Just as in the commodity, the multiplicity of use values natural to a product appears simply as the shell of value, and the concrete types of human labor are dissolved into abstract human labor as the creator of value, so also the concrete multiplicity of relations between man and object manifests itself as the abstract will of the owner. All concrete particularities which distinguish one representative of the genus homo sapiens from another dissolve into the abstraction of man in general, man as a legal subject.

Now one does not have to dredge up such a thinker as Pashukanis to make this point; all one has to do is read the opening of Capital, which focuses on the “commodity form.” Marx’s materialism is grounded on the paradoxical materiality of form, it is the form of the commodity that “matters,” that has effects. One could argue that Foucault knows this, after all his understanding of the norm, as an abstract ideal productive of multiple effects, is indebted to Marx’s concept of abstract labor. That is not the point I want to make here, rather, I want to turn to the odd point of overlap between these two unrelated texts—the distinction between ideology (as content) and commodity (as form).

In a great little book, that recently came back into print, Etienne Balibar examines the different problems underlying the concepts of “ideology” and “commodity fetishism.” These concepts refer not only to specific texts, The German Ideology and Capital, but also to specific problems. The first refers to the state, to power, while the second refers to the market, to subjection. Ideology emerges from the division of mental and manual labor, from the conflict of classes, while fetishism emerges from the quotidian practice of market exchange, from social relations. To this series of oppositions we could add the following: ideology concerns a content of thought while fetishism concerns the very form of thought.

The reason that this is important is not only that it reveals how mistaken Foucault is in his criticism, but it reveals something of a trend in contemporary thought: away from ideology and towards the fetish. Foucault’s remark about forms of knowledge, Deleuze and Guattari’s critique of the image of thought, Adorno’s critique of identity, and even Althusser’s concept of ideology all focus on the question of form, and its effects. Finally, if one remembers Balibar’s remark that fetishism concerns a particular mode of appearance, the way things in a commodity society must appear, then one could extend this list to include the revival of a certain idea of aesthetics in Ranciére; aesthetics understood not as a theory of the ideal forms of the beautiful, but as the distribution that determines what appears and how it is sensed.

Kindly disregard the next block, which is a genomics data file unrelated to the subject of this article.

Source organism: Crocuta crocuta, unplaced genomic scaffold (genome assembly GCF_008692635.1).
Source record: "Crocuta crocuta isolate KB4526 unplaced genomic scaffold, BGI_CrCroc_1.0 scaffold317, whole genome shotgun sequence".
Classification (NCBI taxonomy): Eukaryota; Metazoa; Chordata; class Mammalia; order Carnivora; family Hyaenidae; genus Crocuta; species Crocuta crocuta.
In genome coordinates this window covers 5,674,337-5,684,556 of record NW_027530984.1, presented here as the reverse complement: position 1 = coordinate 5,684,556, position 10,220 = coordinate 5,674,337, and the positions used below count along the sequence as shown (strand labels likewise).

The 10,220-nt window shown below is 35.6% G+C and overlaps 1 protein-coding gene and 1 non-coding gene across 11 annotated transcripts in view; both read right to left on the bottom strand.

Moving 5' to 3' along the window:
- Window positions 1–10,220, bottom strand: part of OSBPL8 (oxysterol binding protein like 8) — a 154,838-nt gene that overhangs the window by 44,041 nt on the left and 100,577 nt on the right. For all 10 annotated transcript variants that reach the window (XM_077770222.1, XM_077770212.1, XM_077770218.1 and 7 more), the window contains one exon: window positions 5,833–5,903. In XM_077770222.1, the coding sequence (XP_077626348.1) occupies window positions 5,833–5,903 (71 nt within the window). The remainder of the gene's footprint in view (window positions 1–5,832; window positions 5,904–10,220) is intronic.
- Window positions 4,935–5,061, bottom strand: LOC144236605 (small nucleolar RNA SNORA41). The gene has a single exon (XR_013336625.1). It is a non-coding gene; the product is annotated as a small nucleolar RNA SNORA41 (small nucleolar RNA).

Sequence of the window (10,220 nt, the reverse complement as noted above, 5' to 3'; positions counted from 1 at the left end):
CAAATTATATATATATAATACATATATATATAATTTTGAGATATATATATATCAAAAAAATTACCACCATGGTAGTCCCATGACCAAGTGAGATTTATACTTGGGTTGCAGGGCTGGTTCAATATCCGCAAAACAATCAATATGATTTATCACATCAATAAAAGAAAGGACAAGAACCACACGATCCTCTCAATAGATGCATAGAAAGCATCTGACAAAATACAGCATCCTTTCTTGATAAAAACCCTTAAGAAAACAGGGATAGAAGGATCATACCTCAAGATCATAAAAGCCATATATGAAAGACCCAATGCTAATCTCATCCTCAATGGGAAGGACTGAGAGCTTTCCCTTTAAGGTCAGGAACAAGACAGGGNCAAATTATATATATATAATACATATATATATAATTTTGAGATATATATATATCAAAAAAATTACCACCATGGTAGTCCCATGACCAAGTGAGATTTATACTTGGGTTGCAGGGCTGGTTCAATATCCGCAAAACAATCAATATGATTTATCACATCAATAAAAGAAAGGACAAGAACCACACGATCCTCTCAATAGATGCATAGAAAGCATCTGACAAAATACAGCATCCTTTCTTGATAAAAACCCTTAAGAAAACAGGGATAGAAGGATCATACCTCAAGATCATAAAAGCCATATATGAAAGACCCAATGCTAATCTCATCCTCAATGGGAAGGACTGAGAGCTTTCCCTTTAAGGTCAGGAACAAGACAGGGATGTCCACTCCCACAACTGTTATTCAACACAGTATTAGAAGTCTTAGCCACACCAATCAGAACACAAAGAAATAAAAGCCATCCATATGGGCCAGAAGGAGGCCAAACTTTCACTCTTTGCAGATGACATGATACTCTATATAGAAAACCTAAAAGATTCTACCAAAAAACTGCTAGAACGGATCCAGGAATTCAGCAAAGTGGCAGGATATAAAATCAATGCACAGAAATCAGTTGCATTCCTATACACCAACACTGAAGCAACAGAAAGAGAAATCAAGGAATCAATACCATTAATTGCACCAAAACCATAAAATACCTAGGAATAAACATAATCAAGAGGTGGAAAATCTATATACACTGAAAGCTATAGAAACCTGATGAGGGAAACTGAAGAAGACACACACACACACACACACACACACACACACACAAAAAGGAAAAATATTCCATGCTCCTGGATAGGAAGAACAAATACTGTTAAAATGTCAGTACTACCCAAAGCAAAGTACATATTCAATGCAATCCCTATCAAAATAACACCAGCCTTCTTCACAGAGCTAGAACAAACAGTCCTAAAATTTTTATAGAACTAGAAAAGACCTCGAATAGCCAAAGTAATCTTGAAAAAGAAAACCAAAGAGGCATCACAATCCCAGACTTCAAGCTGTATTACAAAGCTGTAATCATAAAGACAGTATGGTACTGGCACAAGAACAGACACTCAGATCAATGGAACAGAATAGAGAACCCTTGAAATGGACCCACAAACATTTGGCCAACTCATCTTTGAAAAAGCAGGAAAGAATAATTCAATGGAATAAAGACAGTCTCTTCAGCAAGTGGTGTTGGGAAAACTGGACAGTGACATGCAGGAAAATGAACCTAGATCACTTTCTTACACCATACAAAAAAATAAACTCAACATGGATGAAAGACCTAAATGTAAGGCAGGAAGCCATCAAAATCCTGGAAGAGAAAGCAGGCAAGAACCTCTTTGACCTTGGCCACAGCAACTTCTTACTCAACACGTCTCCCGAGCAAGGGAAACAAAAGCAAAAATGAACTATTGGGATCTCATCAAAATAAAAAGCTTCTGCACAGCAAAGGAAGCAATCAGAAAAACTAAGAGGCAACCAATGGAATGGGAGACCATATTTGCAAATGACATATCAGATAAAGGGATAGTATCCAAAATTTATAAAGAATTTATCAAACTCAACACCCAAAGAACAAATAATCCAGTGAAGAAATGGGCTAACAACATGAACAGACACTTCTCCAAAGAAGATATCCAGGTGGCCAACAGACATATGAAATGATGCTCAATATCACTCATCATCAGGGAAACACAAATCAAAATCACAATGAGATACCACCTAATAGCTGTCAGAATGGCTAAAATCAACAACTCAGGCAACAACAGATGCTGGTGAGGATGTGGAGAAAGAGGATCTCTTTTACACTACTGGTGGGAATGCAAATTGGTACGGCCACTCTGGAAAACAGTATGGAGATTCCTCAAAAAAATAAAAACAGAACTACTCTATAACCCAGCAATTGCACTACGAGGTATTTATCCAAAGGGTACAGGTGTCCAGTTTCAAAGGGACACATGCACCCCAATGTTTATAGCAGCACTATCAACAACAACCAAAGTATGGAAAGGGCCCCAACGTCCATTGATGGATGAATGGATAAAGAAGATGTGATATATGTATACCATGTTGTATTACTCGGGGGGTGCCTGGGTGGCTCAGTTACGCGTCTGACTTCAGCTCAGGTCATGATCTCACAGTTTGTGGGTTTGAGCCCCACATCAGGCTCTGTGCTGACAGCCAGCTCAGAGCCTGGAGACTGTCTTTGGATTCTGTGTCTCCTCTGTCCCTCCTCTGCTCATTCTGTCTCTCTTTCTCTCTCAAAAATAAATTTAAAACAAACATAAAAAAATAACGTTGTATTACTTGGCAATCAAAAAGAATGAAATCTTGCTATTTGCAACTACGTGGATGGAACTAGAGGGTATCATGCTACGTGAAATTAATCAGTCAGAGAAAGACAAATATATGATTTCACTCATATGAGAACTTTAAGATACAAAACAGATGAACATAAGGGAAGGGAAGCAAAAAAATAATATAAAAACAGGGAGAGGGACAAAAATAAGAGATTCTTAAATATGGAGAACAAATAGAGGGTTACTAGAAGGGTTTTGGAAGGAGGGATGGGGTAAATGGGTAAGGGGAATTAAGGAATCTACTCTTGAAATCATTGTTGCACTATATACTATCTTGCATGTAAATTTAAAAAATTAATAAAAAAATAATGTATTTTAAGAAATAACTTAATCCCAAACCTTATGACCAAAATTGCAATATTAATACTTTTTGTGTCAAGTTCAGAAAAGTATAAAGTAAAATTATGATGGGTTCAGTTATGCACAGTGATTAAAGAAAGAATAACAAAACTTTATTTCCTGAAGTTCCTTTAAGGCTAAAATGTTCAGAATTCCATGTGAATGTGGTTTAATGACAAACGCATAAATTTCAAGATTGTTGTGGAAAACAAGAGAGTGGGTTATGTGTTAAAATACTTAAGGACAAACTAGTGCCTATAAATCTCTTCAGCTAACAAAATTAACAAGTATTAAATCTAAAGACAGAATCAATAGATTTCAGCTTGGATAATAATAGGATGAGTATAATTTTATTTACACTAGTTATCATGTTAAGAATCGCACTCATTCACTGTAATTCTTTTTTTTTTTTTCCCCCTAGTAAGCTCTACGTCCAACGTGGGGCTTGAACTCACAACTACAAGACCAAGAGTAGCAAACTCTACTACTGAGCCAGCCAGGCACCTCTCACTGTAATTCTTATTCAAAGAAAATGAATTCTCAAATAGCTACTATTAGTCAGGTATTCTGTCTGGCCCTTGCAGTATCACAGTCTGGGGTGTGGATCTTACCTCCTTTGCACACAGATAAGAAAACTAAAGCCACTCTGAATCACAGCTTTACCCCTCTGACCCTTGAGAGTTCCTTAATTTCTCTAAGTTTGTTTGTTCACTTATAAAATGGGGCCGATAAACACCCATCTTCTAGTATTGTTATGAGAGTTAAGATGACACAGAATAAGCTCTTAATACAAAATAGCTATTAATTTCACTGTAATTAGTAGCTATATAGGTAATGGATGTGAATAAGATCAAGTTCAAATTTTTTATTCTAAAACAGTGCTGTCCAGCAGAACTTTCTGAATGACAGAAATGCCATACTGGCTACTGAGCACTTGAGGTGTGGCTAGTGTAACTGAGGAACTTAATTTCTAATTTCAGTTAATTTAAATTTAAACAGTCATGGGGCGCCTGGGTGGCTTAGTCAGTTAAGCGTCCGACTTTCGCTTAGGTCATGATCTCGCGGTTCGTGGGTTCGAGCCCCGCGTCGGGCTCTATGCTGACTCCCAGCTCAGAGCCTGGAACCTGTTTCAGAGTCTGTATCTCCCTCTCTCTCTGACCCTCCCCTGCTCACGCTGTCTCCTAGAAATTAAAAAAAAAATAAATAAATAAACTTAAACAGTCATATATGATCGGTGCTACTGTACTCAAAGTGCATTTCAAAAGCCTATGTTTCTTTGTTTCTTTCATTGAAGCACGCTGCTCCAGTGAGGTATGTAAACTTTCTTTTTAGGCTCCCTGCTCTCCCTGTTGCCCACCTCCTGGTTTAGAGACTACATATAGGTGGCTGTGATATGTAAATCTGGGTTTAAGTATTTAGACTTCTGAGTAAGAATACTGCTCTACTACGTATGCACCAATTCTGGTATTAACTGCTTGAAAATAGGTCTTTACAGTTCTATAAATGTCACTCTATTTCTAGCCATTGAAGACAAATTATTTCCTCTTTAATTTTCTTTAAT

I am not sure where all of this is going, except to perhaps point out that the question of how to change a form of thought, or perception, is a much more vexing question than simply substituting one ideological content for another. Marx could only begin to address this question by referring to the question of social practice.

1 comment:

Will Roberts said...

I don't have anything particularly intelligent to add, but I wanted to say how excited I was to read this post, for the narcissistic reason that I recognize in it several things that I myself have tried in various ways to articulate.

I recently taught the Eighteenth Brumaire, and was really blown away this time by the passage in which Marx says, in effect, that petty bourgeois (e.g.) ideology has its class character not because its bearers are all shop-keepers or shop-keepers' admirers, but because the ideological stand-ins for the petty bourgeoisie reproduce in thought the forms of petty bourgeois life. Ideology has a class character because it is isomorphic with class life. Its the form that matters.